His grim expression was her answer. "You'll probably want to file a claim with your insurance. Even if it's recovered, I doubt it will be in one piece."
The car was so old, it wasn't insured for theft.
She took a deep breath and steeled herself against the wave of hopelessness and despair, fearing she might be sick right there in the parking lot. Yes, things seemed pretty bad, but life had taught her that they could always get worse. She would get through this and come out swinging. She always did.
She'd already called her cousin in Arkansas and told her she wouldn't be stopping in for a visit. Sweetheart that Luann was, she'd offered Reily a place to crash for a few days. But as a divorcee on welfare with three small children to care for, she didn't have the space or the money to be taking in destitute houseguests. Reily's aunt barely got by on her Social Security so she was in no position to be loaning Reily the money to get to Nashville, and Reily refused to go running back to Montana with her tail between her legs. Besides, she was used to taking care of herself. She would get to Nashville, and she would make it big as a country singer. It just might take a little longer than she anticipated.
"Is there somewhere I can drop you, Miss Eckardt?" the officer asked.
Reily turned to him, really seeing him for the first time. He had a kind face and a paunch belly, and that middle-age softness where there had perhaps once been lean muscle. His name badge said he was Officer Phillip Jeffries, and though he'd probably told her that when he'd arrived on the scene, she had been too shaken to absorb much. Stepping out of the gas station to find the spot where she'd left her car empty had been without a doubt the most surreal experience of her life. Even now it was hard to believe it was really gone. But dwelling on her troubles wouldn't solve them. She needed a plan of action. She took a deep breath and squared her shoulders.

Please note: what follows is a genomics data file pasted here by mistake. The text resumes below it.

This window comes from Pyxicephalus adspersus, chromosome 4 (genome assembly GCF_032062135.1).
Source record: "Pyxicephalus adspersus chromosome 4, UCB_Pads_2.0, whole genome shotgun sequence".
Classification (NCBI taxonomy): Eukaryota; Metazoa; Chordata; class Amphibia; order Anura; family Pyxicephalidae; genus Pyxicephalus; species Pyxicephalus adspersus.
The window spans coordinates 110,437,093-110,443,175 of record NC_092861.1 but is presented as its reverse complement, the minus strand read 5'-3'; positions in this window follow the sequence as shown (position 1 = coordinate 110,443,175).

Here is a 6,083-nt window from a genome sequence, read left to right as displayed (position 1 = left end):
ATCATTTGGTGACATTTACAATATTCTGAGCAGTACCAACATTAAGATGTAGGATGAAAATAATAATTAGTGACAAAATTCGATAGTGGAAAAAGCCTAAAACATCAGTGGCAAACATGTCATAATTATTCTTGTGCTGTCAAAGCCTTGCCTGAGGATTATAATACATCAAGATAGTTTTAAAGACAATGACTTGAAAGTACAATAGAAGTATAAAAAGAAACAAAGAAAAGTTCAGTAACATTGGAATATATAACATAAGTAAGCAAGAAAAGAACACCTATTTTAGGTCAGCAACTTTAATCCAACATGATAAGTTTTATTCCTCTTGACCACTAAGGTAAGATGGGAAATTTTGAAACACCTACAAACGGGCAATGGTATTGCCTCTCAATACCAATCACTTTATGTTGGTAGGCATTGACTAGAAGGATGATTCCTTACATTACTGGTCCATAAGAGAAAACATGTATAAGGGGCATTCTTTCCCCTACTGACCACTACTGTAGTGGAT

"You could give me a lift to the nearest town," she told Officer Jeffries.
"That would be my hometown of Paradise, about five miles up the road."
It's not as if she had a whole lot of choice. Denver was two hours in the opposite direction. Besides, a small town would be cheaper than a big city. And a town called Paradise, small or not, would have to be pretty nice. "I don't suppose Paradise has a women's shelter or a YWCA?"
"Nope. But we've got the Sunrise Motel if you're looking for cheap. Tell Roberta I sent you and she'll put you up for twenty-five dollars."
It was that or the gas station parking lot. "Sounds good to me."
He let her back into the cruiser—the front passenger seat this time—then climbed into the driver's seat.
"I don't suppose you know if anyone in town is hiring," she asked as he pulled back out onto the interstate.
He glanced over at her. "You planning on sticking around for a while?"
"I don't have a choice. Everything I owned, every penny I've saved, was in that car. I have forty-eight dollars and fifty-two cents to my name. Unless my car is miraculously found, I need to make some money before I can go anywhere."
"You don't have any family who could help you out? Maybe wire you some cash? There's a Western Union at the post office in town."
She shook her head, the knot in her belly cinching tighter. "I'm pretty much on my own."
As a state trooper he probably saw lots of people in bad situations. But that didn't mean he would help her.
"What kind of job would you be looking for?" he asked.
"I can do pretty much anything I set my mind to. But most of my experience is in bartending and waitressing.
And singing. And I have excellent references. You can run a background check or whatever it is that you do. I've never been in trouble with the law. And until two days ago, I never even had a parking ticket."